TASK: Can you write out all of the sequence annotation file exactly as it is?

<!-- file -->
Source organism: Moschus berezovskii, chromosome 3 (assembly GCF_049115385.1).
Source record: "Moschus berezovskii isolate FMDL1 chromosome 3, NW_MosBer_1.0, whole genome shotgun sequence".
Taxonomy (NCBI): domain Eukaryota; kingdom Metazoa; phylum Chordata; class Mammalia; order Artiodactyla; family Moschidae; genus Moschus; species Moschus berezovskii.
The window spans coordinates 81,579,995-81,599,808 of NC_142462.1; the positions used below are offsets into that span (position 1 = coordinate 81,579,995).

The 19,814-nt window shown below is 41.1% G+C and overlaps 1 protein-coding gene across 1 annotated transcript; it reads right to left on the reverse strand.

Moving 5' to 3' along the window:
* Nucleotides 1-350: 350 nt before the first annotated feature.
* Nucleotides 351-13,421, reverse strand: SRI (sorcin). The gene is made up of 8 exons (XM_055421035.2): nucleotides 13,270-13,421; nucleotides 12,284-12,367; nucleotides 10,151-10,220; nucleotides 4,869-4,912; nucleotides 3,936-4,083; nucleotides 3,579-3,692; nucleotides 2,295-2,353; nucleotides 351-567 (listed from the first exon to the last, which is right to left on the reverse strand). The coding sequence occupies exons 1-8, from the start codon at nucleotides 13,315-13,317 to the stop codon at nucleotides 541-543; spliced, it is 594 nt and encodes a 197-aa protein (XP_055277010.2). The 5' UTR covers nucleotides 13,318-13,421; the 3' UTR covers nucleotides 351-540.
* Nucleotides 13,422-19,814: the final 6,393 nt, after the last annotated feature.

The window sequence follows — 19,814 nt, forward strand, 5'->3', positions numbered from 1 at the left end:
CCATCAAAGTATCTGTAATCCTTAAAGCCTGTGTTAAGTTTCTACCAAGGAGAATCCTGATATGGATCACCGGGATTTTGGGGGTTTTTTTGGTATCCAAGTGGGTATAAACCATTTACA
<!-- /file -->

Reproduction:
Source organism: Moschus berezovskii, chromosome 3 (assembly GCF_049115385.1).
Source record: "Moschus berezovskii isolate FMDL1 chromosome 3, NW_MosBer_1.0, whole genome shotgun sequence".
Taxonomy (NCBI): domain Eukaryota; kingdom Metazoa; phylum Chordata; class Mammalia; order Artiodactyla; family Moschidae; genus Moschus; species Moschus berezovskii.
The window spans coordinates 81,579,995-81,599,808 of NC_142462.1; the positions used below are offsets into that span (position 1 = coordinate 81,579,995).

The 19,814-nt window shown below is 41.1% G+C and overlaps 1 protein-coding gene across 1 annotated transcript; it reads right to left on the reverse strand.

Moving 5' to 3' along the window:
* Nucleotides 1-350: 350 nt before the first annotated feature.
* Nucleotides 351-13,421, reverse strand: SRI (sorcin). The gene is made up of 8 exons (XM_055421035.2): nucleotides 13,270-13,421; nucleotides 12,284-12,367; nucleotides 10,151-10,220; nucleotides 4,869-4,912; nucleotides 3,936-4,083; nucleotides 3,579-3,692; nucleotides 2,295-2,353; nucleotides 351-567 (listed from the first exon to the last, which is right to left on the reverse strand). The coding sequence occupies exons 1-8, from the start codon at nucleotides 13,315-13,317 to the stop codon at nucleotides 541-543; spliced, it is 594 nt and encodes a 197-aa protein (XP_055277010.2). The 5' UTR covers nucleotides 13,318-13,421; the 3' UTR covers nucleotides 351-540.
* Nucleotides 13,422-19,814: the final 6,393 nt, after the last annotated feature.

The window sequence follows — 19,814 nt, forward strand, 5'->3', positions numbered from 1 at the left end:
CCATCAAAGTATCTGTAATCCTTAAAGCCTGTGTTAAGTTTCTACCAAGGAGAATCCTGATATGGATCACCGGGATTTTGGGGGTTTTTTTGGTATCCAAGTGGGTATAAACCATTTACA